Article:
5INTANGIBLE ASSETS, BRANDS, AND SHAREHOLDER RETURNS

The failure of the accounting system to reflect the value of these [intangible] assets in financial reports, to properly account for their impact on firms' operations, and to provide investors with information about the exposure of these assets to threats of infringement and disruption, is a major cause of accounting's relevance lost. How ironic (or sad) that largely irrelevant assets to companies' growth and competitive edge—like inventory, accounts receivable, or plant and machinery—remain prominently displayed on corporate balance sheets, whereas patents, brands, IT, or unique business processes are accounting MIAs.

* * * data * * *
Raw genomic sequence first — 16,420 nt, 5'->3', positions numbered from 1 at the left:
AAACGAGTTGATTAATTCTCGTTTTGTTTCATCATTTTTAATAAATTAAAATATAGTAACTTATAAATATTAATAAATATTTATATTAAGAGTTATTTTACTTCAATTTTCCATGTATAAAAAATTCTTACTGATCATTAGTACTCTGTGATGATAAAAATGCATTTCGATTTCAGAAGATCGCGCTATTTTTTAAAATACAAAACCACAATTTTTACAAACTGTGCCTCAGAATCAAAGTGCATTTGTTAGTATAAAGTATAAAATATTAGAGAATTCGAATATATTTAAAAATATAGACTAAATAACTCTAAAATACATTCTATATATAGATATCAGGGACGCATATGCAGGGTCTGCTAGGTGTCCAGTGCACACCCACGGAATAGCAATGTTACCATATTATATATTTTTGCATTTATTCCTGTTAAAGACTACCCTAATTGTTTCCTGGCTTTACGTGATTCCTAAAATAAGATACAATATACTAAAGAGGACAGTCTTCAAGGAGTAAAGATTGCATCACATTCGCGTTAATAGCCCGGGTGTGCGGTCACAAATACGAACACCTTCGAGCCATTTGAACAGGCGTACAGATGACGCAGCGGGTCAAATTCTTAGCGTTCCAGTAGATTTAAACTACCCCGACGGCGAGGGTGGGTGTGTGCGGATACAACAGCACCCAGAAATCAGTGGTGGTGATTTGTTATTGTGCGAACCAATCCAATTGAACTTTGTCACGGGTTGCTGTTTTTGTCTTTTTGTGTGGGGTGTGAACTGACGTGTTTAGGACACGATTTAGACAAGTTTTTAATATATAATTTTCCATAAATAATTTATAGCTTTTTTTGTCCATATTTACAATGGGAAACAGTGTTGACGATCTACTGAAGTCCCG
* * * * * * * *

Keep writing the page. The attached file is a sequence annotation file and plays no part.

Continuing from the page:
—Baruch Lev and Feng Gu1

Brands build resonance through a hierarchy of meaning that roughly parallels Maslow's hierarchy of needs: functional, emotional, social, and cultural. Unless a brand can ensure that it is conveying the lower levels of meaning, it will fail to achieve the higher levels.… If a brand is intended to create sustainable competitive advantage, then that brand had better be well differentiated.… Think about the brands that are typically cited by marketers as the ones they admire: Apple, Virgin, Facebook, Disney, Coke, Audi, Jack Daniel's. These brands are all well differentiated; they set the trends for their category or transcend it, and they act differently and stand out from the competition.

—Nigel Hollis2

This chapter extends the life-cycle framework to provide a logical and intuitive ...

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